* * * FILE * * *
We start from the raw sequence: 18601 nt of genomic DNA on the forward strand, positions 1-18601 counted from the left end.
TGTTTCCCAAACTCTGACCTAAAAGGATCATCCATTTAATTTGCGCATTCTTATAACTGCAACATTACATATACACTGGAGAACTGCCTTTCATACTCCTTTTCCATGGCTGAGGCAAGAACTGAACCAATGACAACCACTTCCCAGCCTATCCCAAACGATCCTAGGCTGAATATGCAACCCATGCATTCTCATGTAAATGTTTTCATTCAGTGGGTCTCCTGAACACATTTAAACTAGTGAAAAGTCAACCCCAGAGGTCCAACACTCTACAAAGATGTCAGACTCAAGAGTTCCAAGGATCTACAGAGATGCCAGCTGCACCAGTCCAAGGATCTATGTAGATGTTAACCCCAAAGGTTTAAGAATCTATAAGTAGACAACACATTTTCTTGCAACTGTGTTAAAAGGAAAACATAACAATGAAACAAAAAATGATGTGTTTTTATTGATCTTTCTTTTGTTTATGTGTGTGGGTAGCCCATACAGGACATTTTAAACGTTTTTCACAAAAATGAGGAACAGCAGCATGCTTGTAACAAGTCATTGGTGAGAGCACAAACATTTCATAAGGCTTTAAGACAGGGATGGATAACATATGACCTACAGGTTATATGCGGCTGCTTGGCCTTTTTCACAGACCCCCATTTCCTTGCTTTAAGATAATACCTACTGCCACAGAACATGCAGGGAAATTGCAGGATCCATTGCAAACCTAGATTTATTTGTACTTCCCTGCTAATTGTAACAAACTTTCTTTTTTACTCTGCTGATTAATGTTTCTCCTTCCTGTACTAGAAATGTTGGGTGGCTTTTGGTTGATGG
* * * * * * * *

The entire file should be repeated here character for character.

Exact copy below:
We start from the raw sequence: 18601 nt of genomic DNA on the forward strand, positions 1-18601 counted from the left end.
TGTTTCCCAAACTCTGACCTAAAAGGATCATCCATTTAATTTGCGCATTCTTATAACTGCAACATTACATATACACTGGAGAACTGCCTTTCATACTCCTTTTCCATGGCTGAGGCAAGAACTGAACCAATGACAACCACTTCCCAGCCTATCCCAAACGATCCTAGGCTGAATATGCAACCCATGCATTCTCATGTAAATGTTTTCATTCAGTGGGTCTCCTGAACACATTTAAACTAGTGAAAAGTCAACCCCAGAGGTCCAACACTCTACAAAGATGTCAGACTCAAGAGTTCCAAGGATCTACAGAGATGCCAGCTGCACCAGTCCAAGGATCTATGTAGATGTTAACCCCAAAGGTTTAAGAATCTATAAGTAGACAACACATTTTCTTGCAACTGTGTTAAAAGGAAAACATAACAATGAAACAAAAAATGATGTGTTTTTATTGATCTTTCTTTTGTTTATGTGTGTGGGTAGCCCATACAGGACATTTTAAACGTTTTTCACAAAAATGAGGAACAGCAGCATGCTTGTAACAAGTCATTGGTGAGAGCACAAACATTTCATAAGGCTTTAAGACAGGGATGGATAACATATGACCTACAGGTTATATGCGGCTGCTTGGCCTTTTTCACAGACCCCCATTTCCTTGCTTTAAGATAATACCTACTGCCACAGAACATGCAGGGAAATTGCAGGATCCATTGCAAACCTAGATTTATTTGTACTTCCCTGCTAATTGTAACAAACTTTCTTTTTTACTCTGCTGATTAATGTTTCTCCTTCCTGTACTAGAAATGTTGGGTGGCTTTTGGTTGATGG